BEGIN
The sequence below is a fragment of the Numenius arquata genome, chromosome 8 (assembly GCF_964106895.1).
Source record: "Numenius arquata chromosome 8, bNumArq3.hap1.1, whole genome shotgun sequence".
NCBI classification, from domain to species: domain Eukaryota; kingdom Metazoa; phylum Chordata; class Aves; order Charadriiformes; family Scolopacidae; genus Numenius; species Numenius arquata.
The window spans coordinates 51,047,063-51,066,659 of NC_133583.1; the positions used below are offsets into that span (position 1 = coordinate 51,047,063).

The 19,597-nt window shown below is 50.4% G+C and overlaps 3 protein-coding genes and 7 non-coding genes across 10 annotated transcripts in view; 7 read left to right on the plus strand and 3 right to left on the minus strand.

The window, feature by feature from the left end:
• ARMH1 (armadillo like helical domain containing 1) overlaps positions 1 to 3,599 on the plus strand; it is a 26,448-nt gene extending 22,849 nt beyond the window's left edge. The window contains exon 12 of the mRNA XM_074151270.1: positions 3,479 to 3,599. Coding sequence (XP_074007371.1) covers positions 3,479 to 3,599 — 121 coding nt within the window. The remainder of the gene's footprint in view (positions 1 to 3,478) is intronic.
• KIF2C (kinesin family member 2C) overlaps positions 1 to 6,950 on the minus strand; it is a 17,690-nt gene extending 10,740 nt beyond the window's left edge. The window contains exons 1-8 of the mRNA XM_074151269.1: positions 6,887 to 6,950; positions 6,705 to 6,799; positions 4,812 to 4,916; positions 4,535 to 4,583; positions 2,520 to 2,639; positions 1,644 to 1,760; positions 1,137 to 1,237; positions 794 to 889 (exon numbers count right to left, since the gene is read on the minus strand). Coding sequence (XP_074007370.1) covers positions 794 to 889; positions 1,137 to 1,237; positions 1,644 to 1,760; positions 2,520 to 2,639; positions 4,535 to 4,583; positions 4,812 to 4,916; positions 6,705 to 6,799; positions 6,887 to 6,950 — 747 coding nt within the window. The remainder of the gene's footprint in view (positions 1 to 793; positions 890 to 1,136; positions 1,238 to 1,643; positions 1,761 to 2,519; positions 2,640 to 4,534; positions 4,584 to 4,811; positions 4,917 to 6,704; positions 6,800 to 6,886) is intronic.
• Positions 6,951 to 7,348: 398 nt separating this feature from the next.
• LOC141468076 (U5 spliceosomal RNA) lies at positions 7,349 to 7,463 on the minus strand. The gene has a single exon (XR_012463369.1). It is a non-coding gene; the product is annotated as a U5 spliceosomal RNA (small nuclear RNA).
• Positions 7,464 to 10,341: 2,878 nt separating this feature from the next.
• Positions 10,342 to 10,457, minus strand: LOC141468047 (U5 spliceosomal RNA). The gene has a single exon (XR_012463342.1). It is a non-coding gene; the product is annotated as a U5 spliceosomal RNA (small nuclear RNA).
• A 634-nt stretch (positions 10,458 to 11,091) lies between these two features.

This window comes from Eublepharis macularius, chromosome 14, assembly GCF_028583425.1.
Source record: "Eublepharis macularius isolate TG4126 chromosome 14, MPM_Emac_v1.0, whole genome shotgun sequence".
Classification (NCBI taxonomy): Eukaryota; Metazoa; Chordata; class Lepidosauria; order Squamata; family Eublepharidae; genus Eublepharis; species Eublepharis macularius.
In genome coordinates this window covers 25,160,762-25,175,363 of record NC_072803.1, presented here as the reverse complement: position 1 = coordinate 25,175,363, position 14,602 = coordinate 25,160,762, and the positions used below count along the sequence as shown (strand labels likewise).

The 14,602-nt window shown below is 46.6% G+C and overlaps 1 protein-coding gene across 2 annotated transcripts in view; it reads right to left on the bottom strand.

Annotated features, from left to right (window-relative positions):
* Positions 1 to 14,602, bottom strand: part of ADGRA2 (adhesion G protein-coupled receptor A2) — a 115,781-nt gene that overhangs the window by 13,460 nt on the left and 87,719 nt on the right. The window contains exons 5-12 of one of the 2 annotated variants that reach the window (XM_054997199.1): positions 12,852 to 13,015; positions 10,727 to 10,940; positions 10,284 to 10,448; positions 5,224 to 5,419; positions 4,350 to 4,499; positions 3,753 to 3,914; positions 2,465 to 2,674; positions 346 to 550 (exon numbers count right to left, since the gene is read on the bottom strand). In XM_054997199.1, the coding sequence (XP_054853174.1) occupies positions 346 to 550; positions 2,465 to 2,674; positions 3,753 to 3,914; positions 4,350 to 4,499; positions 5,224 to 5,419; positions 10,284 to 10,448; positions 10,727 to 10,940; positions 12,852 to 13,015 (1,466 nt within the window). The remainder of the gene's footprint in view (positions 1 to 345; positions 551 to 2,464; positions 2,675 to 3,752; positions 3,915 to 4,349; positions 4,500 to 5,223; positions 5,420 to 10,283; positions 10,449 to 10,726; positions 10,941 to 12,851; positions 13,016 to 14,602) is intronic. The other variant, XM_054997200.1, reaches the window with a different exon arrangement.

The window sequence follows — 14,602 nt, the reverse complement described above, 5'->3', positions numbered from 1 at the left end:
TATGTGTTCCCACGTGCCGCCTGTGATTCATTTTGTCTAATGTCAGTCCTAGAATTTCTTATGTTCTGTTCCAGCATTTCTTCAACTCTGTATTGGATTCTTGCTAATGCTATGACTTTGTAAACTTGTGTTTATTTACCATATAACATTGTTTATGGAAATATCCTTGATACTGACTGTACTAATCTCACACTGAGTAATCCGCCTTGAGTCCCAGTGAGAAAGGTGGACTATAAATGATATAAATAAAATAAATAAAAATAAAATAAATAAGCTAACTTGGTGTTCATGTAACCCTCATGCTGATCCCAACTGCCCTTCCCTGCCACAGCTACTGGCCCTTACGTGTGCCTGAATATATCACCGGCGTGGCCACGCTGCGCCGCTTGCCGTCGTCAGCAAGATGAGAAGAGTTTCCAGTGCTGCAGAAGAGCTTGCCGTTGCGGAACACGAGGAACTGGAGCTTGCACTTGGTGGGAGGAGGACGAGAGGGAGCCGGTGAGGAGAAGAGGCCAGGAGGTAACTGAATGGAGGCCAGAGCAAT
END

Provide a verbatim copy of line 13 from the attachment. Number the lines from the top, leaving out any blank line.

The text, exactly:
• A 634-nt stretch (positions 10,458 to 11,091) lies between these two features.